The Victorian flat-earthers managed to spread their belief to the far corners of the world.  Chapters 1 through 4 and 7 discuss the flat-earth movement in Victorian England from its inception in 1849 with Samuel Rowbotham, to its decline which began when Lady Elizabeth Anne Mould Blount left the flat-earth movement in 1923.  Chapters 5, 8, and 9 discuss the American flat-earthers, William Carpenter (who immigrated to America from England in 1879), Wilbur Glenn Voliva (who presided over a flat-earth theocracy in Zion, Illinois, in 1906), and Charles Johnson (president of the Flat Earth Society from 1972 to 2001), respectively.  Chapter 6, “Elsewhere Across the Plane,” discusses flat-earthers in Canada, South Africa, and New Zealand.  Chapter 6 is probably the most unfinished piece to be found in this work.  Chapter 9, “Johnson and Johnson,” was also unfinished, but has been made more complete by additions from myself and Bob Forrest.  It contains some duplicated material from articles written by Bob about Charles Johnson that can be found on the web. 

This ebook would have never been possible if it hadn’t been for Bob Forrest contacting my sister-in-law, Wendy, to ask permission to publish the first four chapters as an open source book.  As it turns out, my brother had sent these four chapters to Bob Forrest in Manchester in 1984.  Wendy contacted me to get my opinion of this, I thought it was a great idea and contacted Bob Forrest to let him know that I had the remaining chapters of the book in my possession.  So it was that we decided to publish the book in its entirety.  Bob Forrest’s friend, Michael Behrend, provided the expertise of converting the Word files that I had into ebook format.  Michael Behrend and Bob Forrest also added illustrations that were missing.  Both edited the chapters, correcting spelling errors, incorrect terminology, incorrect dates and so forth.  Their combined knowledge of flat-earth history was invaluable.  I had considered trying to publish The Plane Truth on my own, but I could have never fact checked it.  I don’t have that type of knowledge.  This book is vastly improved by the input of both Bob Forrest and Michael Behrend, and I know my brother would have been very grateful for the work they’ve done.  I am also very grateful for their work and so happy to see my brother’s favorite project completed and made available for anyone with similar interests.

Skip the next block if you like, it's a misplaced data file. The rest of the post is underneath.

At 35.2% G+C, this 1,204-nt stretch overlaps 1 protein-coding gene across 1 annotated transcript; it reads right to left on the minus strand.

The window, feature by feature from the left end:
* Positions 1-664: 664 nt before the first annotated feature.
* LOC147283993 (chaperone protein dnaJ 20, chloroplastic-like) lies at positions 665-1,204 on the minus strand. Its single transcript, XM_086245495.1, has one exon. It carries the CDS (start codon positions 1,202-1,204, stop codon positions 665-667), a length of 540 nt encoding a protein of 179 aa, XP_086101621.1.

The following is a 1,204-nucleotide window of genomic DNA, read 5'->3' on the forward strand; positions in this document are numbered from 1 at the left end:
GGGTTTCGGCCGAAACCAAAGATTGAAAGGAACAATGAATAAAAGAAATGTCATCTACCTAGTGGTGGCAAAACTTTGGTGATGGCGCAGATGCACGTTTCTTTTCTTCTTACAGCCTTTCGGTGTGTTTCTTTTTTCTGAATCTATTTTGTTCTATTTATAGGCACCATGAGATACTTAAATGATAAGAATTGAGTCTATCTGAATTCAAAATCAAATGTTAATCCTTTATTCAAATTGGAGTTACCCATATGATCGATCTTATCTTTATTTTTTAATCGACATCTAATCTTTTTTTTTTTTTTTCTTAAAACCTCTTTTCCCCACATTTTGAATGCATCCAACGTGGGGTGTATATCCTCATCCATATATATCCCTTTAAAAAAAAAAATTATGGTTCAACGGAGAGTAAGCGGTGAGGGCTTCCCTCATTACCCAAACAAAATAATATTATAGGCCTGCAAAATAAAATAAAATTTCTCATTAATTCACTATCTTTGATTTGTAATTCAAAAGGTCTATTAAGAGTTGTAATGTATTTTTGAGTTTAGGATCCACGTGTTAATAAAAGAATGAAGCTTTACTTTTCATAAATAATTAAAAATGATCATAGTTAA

Bob left a list of people he wanted to acknowledge for their help with The Plane Truth.  I offer it here with no embellishment (except the few comments Bob left) and two additions of my own—Michael Behrend and Sue O’Donnell, for her help with editing.

  1. Manny Sillman
  2. Paul Nelson
  3. Bob Forrest
  4. Charles Johnson (once nominated me to Outstanding Young Men of America)
  5. SDA guys
  6. Washington people re DeFord
  7. Chuck Long (donated material)
  8. Martin Gardner (ditto)
  9. Ronald Numbers (ditto)
  10. Dennis Lien
  11. Duane T. Gish provided numerous insights into the psychology of flat-earthism.
  12. Mrs. H. I. Moran, City Librarian of the Durban (South Africa) Municipal Library.
  13. Frank Awbrey
  14. Mrs. Gail H. McFarlane, Glasgow University Library
  15. Robert C. McGregor, Glasgow District Libraries
  16. Geoffrey Davenport, Royal College of Physicians
  17. Catherine Boden, William Salt Library, Stafford, England

More of Bob’s writings can be found in the book Worlds of Their Own: A Brief History of Misguided Ideas: Creationism, Flat-Earthism, Energy Scams, and the Velikovsky Affair, a collection of Bob’s work that I published in 2008 after Bob’s death.

Lois Schadewald, July 2015